Perusing Ristorante La Buca’s menu beforehand doesn’t necessarily give diners the full idea of what to expect. To showcase the day's fresh catches, servers roll a seafood cart through the dining room, giving diners the chance to pick whatever strikes them in the moment. And diners can rest easy knowing that whatever they choose from the seafood cart will be in capable hands. “Chef-owner Giuseppe Giuliani is a minimalist with seafood,” says Philadelphia magazine, “only lemon and olive oil on the whole fish, perhaps adding a bonus of lump crabmeat to a pan-crisped fillet.” Fish, lobsters, and scallops may receive the most attention in the dining room, but the menu also includes a number of familiar Italian dishes from terra firma, such as veal marsala and Tuscan-style chicken breast. Within Ristorante La Buca’s intimately lit dining area , a mural dominates one entire corner of the room. The ocean-side scene mimics the look of a Renaissance-era fresco, depicting small groups of revelers hefting goblets and jugs mid-conversation. This bright and dynamic scene lends a lively spirit to the rest of the dining room’s rustic assortment of brick archways, dark wooden trim, and cellar-like wine racks.
The readers of Pittsburgh Magazine have heaped mounds of praise on Alchemy N' Ale, a rustic pub known for its savory entrees and crisp libations. In a 2012 readers' poll, Alchemy received the second-place spot for Best Burger and took home first-place honors as Best Pub. To see what the fuss is about, all you need to do is sit down and look around. Faux ivy clings to exposed-brick walls, which surround diners as they sink their teeth into mouthwatering burgers or quintessential pub eats such as fish 'n' chips and shepherd’s pie. The recently expanded menu also showcases entrees for vegans and vegetarians as well as dishes forged from local, organic, and Fulbright scholarship–winning ingredients.
White columns frame the red-tiled awning of Bellissimo Ristorante, a slice of Tuscan villa welcoming guests to a restaurant full of Sicilian and Neapolitan art and cuisine. The patio features classic statuary and a burbling stone fountain, while the interiors boasts rich wooden tables and chairs atop a terracotta tile floor. The flavor of authenticity extends beyond the d?cor to the menu, which features filet mignon douses with gorgonzola cheese and topped with lumps of crabmeat and thin curst Italian-style pizzas cooked in real brick ovens.
Rizzo's tosses Italian tradition with sauces made from family recipes and homemade bread dough blended with secret spices. Pizzas come in five savory circumferences and tempt taste buds with specialty flavors that include chicken ranch ($10.20/10", $13.20/18") and Jonesy's BBQ ($9.95/10", $12.95/18"). Tongues transform into lingual letter openers as they dig into layers of ham, beef, sausage, and pepperoni enveloped in meat calzones ($7.75/single, $9.75/large), and house specialties, including shrimp pomodoro ($12.99) and Rizzo’s pasta bread bowl ($10.75), make mouths metamorphose into teeth-lined esophageal openings. Diners can also satisfy cravings for authentic tastes of Italy by tucking into veal parmesan ($13.50) or licking Mount Vesuvius. Hot and cold subs, palate-prepping appetizers, and a mélange of salads round out the mighty menu, which also offers mini meals ($5.25) for hungry bambini.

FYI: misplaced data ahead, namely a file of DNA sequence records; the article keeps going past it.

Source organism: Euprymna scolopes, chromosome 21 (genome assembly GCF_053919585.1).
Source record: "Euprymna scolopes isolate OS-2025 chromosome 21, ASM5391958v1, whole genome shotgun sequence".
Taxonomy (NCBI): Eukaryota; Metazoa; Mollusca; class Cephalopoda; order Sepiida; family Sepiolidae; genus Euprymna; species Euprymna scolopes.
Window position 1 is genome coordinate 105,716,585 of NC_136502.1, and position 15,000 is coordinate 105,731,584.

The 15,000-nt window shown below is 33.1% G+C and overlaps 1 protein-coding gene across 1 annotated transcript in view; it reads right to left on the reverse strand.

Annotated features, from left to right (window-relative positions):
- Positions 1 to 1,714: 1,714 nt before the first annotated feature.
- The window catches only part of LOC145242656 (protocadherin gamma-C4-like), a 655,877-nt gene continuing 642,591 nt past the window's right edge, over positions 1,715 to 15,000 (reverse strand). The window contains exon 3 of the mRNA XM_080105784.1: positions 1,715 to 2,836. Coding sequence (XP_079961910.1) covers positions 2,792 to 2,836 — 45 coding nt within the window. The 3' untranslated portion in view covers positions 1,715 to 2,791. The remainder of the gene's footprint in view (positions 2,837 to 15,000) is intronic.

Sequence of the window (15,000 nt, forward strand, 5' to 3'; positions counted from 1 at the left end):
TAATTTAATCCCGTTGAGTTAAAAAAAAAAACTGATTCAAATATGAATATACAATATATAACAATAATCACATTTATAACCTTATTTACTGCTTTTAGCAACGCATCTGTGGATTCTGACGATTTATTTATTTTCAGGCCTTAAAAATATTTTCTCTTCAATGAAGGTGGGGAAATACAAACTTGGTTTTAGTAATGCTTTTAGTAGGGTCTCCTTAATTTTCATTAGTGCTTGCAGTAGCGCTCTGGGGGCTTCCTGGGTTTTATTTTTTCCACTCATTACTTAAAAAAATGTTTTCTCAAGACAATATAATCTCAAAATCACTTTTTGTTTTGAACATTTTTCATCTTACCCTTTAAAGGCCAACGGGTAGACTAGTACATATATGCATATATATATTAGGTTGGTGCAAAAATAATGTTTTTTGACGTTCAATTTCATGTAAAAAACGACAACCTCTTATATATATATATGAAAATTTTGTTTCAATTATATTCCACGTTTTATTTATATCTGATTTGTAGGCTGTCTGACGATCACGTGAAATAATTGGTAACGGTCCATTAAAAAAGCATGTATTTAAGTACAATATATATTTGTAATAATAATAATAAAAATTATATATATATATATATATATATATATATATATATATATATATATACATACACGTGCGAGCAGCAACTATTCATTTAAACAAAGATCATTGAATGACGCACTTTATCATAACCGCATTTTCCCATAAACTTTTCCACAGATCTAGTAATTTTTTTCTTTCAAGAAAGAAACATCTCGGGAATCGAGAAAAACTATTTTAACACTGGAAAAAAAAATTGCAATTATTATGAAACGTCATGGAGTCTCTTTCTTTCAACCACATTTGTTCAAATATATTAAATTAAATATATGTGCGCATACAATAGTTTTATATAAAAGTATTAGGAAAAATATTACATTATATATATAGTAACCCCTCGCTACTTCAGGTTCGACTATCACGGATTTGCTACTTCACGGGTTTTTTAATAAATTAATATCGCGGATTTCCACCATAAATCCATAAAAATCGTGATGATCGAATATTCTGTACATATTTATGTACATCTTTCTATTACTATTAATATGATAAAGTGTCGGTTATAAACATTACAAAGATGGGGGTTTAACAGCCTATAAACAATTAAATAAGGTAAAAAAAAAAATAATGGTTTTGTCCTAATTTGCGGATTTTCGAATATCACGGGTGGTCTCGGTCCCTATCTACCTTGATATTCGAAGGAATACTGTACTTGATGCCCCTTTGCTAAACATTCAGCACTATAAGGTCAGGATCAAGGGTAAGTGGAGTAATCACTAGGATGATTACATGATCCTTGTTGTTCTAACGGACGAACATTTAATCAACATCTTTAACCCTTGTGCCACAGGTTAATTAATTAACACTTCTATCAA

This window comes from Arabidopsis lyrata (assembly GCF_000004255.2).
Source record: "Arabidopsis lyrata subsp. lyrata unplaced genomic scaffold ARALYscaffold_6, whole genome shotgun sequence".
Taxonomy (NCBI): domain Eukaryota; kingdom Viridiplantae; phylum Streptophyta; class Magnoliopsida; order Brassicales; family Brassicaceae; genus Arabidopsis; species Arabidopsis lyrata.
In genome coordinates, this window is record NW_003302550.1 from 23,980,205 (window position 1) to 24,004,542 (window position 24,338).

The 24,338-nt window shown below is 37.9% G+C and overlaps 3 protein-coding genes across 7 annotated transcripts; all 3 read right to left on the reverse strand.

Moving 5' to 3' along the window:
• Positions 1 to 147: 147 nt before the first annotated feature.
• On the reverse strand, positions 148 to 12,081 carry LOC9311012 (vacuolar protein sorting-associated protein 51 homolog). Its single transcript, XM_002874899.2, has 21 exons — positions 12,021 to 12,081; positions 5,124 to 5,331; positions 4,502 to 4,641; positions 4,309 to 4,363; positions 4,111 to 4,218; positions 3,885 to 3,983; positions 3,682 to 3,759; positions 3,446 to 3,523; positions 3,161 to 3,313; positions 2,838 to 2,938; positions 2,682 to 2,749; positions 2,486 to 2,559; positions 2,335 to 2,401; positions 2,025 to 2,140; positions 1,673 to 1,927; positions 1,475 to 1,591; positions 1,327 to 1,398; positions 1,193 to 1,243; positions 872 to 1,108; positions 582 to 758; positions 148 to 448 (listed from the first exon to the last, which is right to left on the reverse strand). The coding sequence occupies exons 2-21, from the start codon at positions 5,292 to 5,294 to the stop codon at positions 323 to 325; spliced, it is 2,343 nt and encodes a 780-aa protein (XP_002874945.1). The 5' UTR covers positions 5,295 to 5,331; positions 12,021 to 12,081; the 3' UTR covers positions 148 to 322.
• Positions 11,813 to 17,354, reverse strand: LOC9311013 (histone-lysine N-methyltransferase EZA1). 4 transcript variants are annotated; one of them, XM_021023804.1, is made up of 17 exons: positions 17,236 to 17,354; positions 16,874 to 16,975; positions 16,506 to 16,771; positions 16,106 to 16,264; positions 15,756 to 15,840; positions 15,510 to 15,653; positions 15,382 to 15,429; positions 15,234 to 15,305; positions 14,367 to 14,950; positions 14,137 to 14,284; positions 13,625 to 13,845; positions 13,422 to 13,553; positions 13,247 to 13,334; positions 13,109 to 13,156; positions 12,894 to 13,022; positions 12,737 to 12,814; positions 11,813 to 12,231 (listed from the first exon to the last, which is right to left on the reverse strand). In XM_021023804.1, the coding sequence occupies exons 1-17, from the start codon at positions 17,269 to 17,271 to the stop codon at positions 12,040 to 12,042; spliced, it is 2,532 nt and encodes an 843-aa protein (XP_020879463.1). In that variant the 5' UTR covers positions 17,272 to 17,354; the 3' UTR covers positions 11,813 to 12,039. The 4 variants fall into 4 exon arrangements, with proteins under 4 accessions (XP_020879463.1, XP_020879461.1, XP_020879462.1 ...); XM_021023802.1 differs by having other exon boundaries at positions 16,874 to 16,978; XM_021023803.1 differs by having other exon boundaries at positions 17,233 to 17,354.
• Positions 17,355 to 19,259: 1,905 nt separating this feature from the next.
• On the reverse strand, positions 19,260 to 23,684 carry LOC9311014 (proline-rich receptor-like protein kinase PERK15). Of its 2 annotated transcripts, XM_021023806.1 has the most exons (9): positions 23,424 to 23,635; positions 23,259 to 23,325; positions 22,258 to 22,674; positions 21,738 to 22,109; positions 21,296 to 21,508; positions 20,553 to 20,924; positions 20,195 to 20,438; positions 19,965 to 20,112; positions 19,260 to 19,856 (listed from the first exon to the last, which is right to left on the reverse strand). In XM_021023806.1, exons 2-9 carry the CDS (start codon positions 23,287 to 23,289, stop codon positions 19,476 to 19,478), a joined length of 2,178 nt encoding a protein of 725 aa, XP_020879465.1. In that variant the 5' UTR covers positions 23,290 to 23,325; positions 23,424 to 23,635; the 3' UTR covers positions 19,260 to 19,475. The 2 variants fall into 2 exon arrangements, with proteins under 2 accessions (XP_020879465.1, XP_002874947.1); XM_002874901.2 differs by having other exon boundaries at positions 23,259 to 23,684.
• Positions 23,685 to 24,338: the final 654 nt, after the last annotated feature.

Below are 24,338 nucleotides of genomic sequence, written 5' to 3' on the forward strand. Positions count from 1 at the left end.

The 200-year-old stone walls of Christine’s Creekside Inn sheltered an 18th-century grist mill, a knitting mill, and a Prohibition-era speakeasy before hosting executive chef and owner Doug Delong. This is a second homecoming for Delong, who was one of the original chefs here during the early 1990s when the restaurant was called Old Mill Inn. After an apprenticeship at the Green Hills Inn to study American and French cuisine, Delong returned to restore the elegance of the restaurant and pour two decades of experience into his hearty meat- and seafood-focused cuisine. Italian taste dominates the menu, so veal and chicken are draped in traditional sauces with lemon and capers, artichokes, or marsala wine to complement their tiny borsalino hats. Steaks are hand-cut from certified Angus beef and pair nicely with wine or a microbrew from the diverse list of 14 bottled beers.
Delicate iron chandeliers descend from timber beams in the peaked ceiling, but their soft glow seems unnecessary against a wall of arched windows that reach nearly two stories on their tippy toes. The broad hall exudes both cathedral grandeur and country charm, making it suitable for an elegant night out or a wedding reception.
Hailing from Sicily and Italy’s Reggio Calabria province, the Caricari family relies on time-tested recipes and skilled cooks at its two Feasta Italia restaurants. The eatery is known for its handcrafted pizzas, as chefs create every pie to order. Hand-tossed crust and fresh, never frozen ingredients highlight every pizza. Zesty toppings include black olives, ham, and meatballs. Feasta Italia’s menu rounds out with pasta dishes and other entrees, such as veal parmigiana and seafood marinara.